My journey begins in Odense, Denmark—the southernmost city in Euro Truck Simulator 2’s new Scandinavia DLC. It’s the third largest Danish city and was once ruled by Canute IV, the last Viking king. My road trip will take me through Denmark, over to Sweden, and up to Norway. There’s no way to set the GPS in Euro Truck if you’re not on a delivery, so I’ll be navigating entirely with a map and road signs. I have no idea how long it’ll take, but I’m sure I’ll see some amazing scenery along the way. Or maybe just a load of motorways.
My bright red DAF XF Euro 6—a modest but reliable truck—pulls away from Odense and I head east towards Copenhagen, or København as the Danes call it. To reach the capital I’ll need to cross the Great Belt Fixed Link, or Storebæltsforbindelsen, a bridge that connects the islands of Zealand and Funen. It’s not long before I see its two great towers in the distance, and as I cross it, ‘What a Feeling’ from Flashdance plays on the Danish radio station I’m tuned to. I’m feeling good. Spirits are high.
I make my way across Zealand, the most populated island in Denmark. To cross into Sweden I’ll have to take the Øresund Bridge, which anyone who’s watched Danish/Swedish crime drama The Bridge will be familiar with. This leads directly from Copenhagen into the Swedish city of Malmö. It’s an impressive structure, and I switch briefly to a thirdperson view to soak in its majesty. Euro Truck is a game of mostly grey roads, which makes the moments when you see stuff like this even more exciting.
I arrive in Malmö, a city with 470km of cycle paths. Not that I care in my massive gas-guzzling truck. I head through the city and southeast towards Trelleborg, the southernmost town in Sweden. When I get there, I have my first accident. I drive a little too quickly around a roundabout and my truck rolls over and falls on its side. If this was the real world, that would be the end of the road trip. But luckily I’m able to call for help and magically respawn at a nearby garage.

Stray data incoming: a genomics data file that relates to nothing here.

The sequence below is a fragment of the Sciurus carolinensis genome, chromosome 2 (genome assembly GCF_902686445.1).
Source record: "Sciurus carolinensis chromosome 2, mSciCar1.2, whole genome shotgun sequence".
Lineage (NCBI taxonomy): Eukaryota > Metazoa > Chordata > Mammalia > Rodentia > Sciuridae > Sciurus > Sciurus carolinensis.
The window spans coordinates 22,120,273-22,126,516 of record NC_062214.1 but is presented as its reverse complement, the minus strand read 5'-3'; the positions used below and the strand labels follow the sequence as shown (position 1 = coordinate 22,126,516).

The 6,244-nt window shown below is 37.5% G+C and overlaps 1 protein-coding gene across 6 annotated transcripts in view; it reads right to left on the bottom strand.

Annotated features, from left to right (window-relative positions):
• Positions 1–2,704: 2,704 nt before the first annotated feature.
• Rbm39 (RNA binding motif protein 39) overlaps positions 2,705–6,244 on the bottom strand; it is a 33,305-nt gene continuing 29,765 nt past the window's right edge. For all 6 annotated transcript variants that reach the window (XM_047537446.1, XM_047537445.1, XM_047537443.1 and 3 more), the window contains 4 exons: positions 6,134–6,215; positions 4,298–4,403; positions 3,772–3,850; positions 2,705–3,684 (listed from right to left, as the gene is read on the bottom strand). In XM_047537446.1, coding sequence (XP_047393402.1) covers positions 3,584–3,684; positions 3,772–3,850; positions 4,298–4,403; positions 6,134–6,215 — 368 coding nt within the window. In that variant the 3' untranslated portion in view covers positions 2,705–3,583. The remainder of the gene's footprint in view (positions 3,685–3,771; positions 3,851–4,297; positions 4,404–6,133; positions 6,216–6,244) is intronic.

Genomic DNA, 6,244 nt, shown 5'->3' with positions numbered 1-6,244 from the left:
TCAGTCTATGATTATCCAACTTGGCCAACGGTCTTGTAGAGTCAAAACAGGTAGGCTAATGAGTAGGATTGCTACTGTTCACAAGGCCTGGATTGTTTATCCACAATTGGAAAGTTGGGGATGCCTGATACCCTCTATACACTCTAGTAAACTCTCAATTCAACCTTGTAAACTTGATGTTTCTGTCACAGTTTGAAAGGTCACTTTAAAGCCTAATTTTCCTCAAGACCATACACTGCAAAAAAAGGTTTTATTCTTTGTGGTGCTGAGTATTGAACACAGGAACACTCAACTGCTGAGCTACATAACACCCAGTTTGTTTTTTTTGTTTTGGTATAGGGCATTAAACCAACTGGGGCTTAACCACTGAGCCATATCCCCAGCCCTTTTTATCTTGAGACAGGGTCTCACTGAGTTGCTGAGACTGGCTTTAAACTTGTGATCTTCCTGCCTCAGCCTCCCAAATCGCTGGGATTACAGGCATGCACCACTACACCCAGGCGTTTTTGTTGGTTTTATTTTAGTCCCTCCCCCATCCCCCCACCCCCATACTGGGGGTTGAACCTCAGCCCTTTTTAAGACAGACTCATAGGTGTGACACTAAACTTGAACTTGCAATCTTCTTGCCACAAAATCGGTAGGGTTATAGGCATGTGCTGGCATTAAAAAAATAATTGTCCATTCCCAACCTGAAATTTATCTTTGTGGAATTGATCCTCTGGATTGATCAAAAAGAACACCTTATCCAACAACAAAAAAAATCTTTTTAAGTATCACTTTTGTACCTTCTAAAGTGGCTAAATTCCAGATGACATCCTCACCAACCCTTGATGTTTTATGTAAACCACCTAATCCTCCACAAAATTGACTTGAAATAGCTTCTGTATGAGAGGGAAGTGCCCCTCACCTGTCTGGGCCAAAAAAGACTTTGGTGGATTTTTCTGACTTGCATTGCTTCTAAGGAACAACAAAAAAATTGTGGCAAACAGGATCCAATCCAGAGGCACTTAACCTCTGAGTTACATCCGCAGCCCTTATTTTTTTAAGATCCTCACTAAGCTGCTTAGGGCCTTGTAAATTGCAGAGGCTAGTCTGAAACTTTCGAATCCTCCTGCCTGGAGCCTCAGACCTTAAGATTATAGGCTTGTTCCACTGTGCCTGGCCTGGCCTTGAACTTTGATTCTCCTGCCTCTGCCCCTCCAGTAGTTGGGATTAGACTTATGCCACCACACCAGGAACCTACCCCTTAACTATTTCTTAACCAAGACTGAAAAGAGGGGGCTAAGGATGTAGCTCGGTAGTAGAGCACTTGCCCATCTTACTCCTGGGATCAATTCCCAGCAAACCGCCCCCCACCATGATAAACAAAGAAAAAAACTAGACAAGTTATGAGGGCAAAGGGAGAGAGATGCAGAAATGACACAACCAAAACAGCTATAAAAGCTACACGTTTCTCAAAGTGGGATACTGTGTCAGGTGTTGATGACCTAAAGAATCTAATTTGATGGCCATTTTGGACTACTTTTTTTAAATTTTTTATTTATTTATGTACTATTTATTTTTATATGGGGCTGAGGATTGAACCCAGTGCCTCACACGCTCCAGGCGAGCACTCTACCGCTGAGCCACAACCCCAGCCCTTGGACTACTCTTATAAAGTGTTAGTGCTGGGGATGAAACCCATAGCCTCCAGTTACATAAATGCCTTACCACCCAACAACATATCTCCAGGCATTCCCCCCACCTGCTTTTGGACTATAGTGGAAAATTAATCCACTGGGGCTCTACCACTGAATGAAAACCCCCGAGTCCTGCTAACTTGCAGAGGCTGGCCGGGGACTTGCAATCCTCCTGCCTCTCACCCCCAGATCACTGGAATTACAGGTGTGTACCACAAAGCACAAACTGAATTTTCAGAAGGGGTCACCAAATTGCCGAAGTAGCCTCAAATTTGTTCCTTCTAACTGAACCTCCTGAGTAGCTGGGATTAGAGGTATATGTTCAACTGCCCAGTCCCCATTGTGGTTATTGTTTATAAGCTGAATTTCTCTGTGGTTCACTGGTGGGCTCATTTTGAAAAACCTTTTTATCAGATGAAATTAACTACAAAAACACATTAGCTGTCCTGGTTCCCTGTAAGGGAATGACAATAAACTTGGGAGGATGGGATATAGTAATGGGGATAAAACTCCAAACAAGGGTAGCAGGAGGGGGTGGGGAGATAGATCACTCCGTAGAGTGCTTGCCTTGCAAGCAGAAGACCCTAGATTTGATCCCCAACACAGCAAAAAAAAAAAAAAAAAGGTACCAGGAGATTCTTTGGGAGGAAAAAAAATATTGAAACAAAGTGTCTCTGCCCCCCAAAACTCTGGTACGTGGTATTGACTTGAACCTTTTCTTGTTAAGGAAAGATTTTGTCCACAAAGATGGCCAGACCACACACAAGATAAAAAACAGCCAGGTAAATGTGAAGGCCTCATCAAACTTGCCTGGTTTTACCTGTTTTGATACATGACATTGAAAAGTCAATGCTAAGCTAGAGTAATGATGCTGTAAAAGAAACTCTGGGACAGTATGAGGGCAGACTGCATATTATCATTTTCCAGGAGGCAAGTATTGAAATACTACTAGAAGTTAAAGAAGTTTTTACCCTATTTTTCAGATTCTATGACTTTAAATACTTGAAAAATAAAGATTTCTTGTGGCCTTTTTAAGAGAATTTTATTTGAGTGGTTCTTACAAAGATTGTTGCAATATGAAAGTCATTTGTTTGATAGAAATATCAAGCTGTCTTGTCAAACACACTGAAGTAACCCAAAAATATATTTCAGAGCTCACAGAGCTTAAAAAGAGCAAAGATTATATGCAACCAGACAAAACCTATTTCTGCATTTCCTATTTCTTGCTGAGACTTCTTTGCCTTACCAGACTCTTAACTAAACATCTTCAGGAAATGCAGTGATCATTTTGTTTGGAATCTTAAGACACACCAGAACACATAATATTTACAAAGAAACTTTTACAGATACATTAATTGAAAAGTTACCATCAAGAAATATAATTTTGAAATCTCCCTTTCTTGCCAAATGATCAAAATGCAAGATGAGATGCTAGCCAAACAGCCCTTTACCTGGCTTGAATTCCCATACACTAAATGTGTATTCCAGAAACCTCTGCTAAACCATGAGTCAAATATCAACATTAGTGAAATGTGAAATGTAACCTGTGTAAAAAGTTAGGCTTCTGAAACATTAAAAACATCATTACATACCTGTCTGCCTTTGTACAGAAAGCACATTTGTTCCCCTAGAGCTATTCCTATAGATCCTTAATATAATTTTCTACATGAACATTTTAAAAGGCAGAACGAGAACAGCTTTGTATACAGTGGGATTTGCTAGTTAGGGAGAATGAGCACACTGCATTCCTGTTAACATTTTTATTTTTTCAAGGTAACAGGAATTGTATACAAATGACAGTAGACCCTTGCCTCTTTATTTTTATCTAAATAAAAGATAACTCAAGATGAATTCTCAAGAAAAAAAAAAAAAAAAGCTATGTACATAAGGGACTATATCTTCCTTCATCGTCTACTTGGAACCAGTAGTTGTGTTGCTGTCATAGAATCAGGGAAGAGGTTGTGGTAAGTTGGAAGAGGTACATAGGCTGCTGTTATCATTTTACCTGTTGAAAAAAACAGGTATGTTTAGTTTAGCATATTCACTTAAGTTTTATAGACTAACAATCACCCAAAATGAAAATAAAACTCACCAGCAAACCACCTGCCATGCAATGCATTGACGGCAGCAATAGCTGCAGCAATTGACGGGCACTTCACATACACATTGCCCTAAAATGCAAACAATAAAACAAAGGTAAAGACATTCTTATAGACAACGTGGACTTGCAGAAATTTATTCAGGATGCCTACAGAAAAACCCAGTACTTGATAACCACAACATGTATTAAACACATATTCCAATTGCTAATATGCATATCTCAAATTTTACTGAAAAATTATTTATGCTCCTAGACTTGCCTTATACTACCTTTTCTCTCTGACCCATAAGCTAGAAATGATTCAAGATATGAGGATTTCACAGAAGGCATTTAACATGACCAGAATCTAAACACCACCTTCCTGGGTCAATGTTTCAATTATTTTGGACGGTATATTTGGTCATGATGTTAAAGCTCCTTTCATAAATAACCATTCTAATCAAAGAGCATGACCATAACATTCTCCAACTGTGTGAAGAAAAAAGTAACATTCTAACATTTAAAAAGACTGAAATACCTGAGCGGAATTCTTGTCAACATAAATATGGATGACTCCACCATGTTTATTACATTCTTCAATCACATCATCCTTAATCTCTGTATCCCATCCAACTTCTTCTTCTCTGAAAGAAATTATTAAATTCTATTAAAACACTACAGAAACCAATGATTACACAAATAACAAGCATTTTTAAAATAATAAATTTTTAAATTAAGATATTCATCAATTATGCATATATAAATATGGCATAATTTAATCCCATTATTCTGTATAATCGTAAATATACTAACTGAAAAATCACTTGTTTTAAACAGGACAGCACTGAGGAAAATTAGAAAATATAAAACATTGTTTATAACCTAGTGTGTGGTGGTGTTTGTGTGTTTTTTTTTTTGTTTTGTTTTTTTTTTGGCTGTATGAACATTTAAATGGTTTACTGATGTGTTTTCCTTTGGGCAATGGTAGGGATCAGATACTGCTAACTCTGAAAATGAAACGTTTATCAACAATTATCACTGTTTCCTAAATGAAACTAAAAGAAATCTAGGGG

Karlskrona is my next destination. It’s evening now, and the light is fading fast. The road between Trelleborg and Karlskrona is long and narrow, taking me through a picturesque slice of Scandinavian countryside. The sun finally dips below the horizon and I’m surrounded by blackness on all sides. It’s strangely eerie. I start designing a horror/ truck simulator game in my head. Silent Hill with heavy goods vehicles. Imagine it. ‘Sympathy for the Devil’ by The Rolling Stones plays on the radio as I roll into Karlskrona, which is the headquarters of the Swedish Coast Guard.
My fatigue meter is almost full, so it’s time to rest. I pull into a motel and get a few hours’ sleep. I wake up to a grey, rainy morning. I switch on my wipers and headlights and head northwest to the next city on my route, Växjö. Surrounded by lakes, this beautiful city has promised to totally eliminate its use of fossil fuels by 2030. I show my appreciation by driving my big, smelly truck through it. I continue northwest and make my way towards the city of Jönköping, which is built on the banks of Vättern, Sweden’s second largest lake.
From here I head northeast to Linköping, a city that promises to be carbon neutral by 2025. The Swedish seem to care about the environment more than any other country, which makes me feel guilty about fouling the place up with my truck. Good thing virtual carbon emissions don’t count. I’ve been driving non-stop for an hour and a half now, and I’m still only halfway through Sweden. I’m finding navigation without the GPS surprisingly easy, but I’ve become obsessed with checking the map every other minute to make sure I’m not taking any wrong turns.
I’m heading towards Sweden’s capital now, Stockholm. To get there I have to pass through Södertälje, which is home to truck manufacturer Scania AB. I wonder if any hardcore Scania fans will see me driving through their town in a Dutch DAF truck and throw eggs at me, but I emerge on the other side of the city unscathed. I continue northeast to Stockholm, an amazing city I’ve had the pleasure of visiting a couple of times in real life. But, like all the cities in the game, its digital incarnation isn’t quite as impressive. I take some time in the capital to visit a garage and repair my truck, which has suffered hundreds of bumps, scrapes and bangs since I left Odense. The total cost is an eye-watering 27,000 euros. Ouch.